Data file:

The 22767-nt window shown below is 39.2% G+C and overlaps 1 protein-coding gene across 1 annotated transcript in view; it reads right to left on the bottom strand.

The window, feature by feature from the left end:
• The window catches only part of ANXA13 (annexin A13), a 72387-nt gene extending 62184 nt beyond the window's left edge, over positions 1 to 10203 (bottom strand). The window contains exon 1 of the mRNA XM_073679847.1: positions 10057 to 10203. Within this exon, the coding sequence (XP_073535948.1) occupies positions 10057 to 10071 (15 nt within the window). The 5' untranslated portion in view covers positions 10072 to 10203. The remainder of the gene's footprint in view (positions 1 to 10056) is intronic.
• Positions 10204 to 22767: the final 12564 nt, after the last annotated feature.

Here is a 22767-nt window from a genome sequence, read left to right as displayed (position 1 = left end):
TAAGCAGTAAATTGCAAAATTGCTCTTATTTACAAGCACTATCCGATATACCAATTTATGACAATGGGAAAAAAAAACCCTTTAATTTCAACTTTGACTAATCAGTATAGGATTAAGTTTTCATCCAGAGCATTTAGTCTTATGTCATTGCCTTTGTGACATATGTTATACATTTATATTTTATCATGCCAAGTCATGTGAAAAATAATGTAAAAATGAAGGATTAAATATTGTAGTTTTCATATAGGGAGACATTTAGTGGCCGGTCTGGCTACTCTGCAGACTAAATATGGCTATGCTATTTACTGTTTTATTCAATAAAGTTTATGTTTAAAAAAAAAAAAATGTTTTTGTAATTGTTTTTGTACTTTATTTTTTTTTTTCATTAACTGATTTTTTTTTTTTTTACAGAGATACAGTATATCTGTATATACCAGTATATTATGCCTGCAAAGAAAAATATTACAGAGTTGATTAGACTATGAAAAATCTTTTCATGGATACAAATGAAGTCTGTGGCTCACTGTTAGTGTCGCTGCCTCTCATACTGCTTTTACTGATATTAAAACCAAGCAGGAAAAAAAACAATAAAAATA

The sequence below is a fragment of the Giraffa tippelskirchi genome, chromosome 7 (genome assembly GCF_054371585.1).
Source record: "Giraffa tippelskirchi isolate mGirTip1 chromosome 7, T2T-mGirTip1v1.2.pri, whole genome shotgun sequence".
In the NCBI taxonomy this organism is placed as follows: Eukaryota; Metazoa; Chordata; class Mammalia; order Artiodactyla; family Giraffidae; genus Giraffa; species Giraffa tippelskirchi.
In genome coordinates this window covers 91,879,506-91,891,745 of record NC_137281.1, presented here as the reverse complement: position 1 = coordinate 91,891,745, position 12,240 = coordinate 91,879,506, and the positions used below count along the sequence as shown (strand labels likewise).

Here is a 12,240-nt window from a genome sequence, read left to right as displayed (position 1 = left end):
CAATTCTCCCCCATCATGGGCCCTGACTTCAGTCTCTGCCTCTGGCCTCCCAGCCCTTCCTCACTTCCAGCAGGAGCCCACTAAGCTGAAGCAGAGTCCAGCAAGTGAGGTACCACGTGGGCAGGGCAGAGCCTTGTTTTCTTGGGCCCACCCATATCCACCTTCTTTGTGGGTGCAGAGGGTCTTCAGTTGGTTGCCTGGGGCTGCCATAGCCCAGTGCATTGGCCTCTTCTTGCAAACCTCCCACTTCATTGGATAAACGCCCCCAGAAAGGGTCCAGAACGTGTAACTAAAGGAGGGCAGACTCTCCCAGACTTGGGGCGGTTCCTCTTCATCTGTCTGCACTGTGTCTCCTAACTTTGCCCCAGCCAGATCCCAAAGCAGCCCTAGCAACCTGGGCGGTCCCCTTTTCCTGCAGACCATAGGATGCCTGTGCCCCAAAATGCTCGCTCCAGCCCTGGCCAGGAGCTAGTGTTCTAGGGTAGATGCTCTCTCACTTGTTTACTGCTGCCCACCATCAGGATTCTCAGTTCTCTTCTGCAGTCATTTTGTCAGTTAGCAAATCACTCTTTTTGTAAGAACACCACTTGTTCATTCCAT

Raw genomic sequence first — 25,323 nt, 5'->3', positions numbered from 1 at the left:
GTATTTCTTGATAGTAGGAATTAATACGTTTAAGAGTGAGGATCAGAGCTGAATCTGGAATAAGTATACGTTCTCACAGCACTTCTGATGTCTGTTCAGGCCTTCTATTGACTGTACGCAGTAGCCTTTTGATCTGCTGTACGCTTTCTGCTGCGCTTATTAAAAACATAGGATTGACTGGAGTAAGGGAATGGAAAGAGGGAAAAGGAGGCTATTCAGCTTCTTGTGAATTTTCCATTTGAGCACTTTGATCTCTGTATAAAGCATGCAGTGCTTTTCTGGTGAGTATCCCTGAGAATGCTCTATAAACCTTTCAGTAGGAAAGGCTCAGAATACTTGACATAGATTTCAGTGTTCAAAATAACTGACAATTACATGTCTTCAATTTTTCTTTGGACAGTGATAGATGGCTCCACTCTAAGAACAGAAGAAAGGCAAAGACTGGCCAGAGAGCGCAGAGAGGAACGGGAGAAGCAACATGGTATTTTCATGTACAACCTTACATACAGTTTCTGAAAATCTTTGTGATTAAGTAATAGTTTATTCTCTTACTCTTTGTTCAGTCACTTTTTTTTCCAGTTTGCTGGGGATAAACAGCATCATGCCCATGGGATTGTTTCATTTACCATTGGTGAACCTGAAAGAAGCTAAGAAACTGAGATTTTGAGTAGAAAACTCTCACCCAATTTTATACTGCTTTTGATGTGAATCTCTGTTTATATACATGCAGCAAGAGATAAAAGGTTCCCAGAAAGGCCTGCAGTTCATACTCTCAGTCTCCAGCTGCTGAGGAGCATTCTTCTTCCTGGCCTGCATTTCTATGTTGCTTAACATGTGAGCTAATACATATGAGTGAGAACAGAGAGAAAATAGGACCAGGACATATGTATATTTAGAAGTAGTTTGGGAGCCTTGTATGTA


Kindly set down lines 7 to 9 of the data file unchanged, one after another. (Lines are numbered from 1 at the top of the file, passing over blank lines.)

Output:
The sequence below is a fragment of the Giraffa tippelskirchi genome, chromosome 7 (genome assembly GCF_054371585.1).
Source record: "Giraffa tippelskirchi isolate mGirTip1 chromosome 7, T2T-mGirTip1v1.2.pri, whole genome shotgun sequence".
In the NCBI taxonomy this organism is placed as follows: Eukaryota; Metazoa; Chordata; class Mammalia; order Artiodactyla; family Giraffidae; genus Giraffa; species Giraffa tippelskirchi.